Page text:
breaking news


today is Jan 31, 2023

Helmut Marko has expressed his relief that a prediction from Max Verstappen earlier in 2022 did not come true.

The season did not get off to the best of starts for Red Bull, with the team suffering reliability problems in the opening races.

Both Verstappen and Sergio Perez retired at the Bahrain Grand Prix due to mechanical issues, while Verstappen recorded another DNF two races later in Australia, leaving him almost 50 points adrift of then-championship leader Charles Leclerc.

As such, the Dutchman voiced his belief that Red Bull would require many races to catch up to their rivals. In reality, the team achieved this much faster than Verstappen had expected.

Marko glad Verstappen's prediction didn't come true

"After the more than bumpy start, Max said then that we need 33 or 36 races to catch up," Marko told Austria's ServusTV.

"Thank God we did that quicker. It was an excellent team performance, and it was also crucial that we had better reliability than Ferrari."

As it was, Verstappen became increasingly dominant as the campaign progressed and now, with four races still to go, has recorded 12 wins in 2022.

This included his victory at the Japanese Grand Prix, in which the 25-year-old sealed his second F1 World Championship.

Red Bull's target for rest of 2022 set out by Marko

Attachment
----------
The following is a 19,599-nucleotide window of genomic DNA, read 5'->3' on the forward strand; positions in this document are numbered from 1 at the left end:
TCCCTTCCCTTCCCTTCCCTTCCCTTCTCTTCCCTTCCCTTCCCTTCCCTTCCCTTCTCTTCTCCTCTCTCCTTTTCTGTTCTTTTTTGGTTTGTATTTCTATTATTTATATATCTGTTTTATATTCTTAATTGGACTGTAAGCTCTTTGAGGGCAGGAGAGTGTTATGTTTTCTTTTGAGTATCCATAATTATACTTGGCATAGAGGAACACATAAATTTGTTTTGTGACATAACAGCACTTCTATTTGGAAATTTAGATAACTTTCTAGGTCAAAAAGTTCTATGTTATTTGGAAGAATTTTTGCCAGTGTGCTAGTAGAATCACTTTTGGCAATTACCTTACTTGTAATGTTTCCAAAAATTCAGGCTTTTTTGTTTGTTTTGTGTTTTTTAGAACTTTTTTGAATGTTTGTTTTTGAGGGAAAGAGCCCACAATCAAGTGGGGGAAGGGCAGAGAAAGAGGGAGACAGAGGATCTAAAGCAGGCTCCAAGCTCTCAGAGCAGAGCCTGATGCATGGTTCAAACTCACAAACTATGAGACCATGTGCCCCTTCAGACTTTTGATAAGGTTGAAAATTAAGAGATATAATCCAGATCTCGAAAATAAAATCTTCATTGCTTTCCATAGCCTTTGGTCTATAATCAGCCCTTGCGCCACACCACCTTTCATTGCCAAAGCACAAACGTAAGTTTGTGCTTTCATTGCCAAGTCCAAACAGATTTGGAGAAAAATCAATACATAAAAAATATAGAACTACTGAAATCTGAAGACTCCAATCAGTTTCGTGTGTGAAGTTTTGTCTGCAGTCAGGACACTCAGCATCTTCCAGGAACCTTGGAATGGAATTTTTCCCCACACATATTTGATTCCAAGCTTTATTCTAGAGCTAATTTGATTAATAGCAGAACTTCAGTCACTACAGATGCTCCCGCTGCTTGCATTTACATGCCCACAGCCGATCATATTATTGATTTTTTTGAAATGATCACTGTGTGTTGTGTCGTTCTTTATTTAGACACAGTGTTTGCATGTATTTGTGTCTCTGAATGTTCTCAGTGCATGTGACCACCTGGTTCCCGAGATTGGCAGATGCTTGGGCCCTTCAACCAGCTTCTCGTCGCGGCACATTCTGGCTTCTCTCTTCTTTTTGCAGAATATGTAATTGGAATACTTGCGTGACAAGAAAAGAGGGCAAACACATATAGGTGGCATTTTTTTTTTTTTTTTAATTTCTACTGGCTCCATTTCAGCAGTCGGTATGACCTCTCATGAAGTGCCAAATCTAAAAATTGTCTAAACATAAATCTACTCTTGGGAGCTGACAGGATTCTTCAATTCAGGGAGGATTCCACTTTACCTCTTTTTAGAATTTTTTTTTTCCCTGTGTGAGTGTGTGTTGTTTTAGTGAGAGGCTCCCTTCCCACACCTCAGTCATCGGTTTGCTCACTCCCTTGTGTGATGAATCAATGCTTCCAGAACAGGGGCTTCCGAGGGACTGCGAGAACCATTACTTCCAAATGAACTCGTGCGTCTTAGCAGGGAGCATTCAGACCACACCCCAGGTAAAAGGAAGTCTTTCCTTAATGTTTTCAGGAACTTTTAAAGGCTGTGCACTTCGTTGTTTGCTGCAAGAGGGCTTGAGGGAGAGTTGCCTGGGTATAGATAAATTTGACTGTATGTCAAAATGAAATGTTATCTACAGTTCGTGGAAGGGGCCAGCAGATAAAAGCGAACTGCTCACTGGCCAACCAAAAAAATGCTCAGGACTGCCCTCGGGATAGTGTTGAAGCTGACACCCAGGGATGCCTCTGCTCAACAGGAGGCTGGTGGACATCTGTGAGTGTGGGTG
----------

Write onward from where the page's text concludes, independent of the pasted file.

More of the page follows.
Marko has praised Red Bull's teamwork as being pivotal in securing their 2022 success.

Now, the Austrian hopes that Perez's P2 in the World Championship can be achieved in the final races.

"Our success was achieved by a united, passionate team, fighting for the World Championship with all sporting means," Marko said.

"When you win, you always look to optimise that. We've won six Drivers' Championship titles now, but we've never had both drivers in the top two places at the end of a season."

Perez is currently just one point ahead of Leclerc in the battle for second place.

Also interesting:

F1 Podcast: Do F1's rules on championship points in shortened races need modifying? F1 journalists Dieter Rencken and Michael Butterworth discuss the key issues from the Japanese Grand Prix, including Max Verstappen's dominant run to his second World Championship, and whether F1's current system of awarding points in shortened races needs tweaking.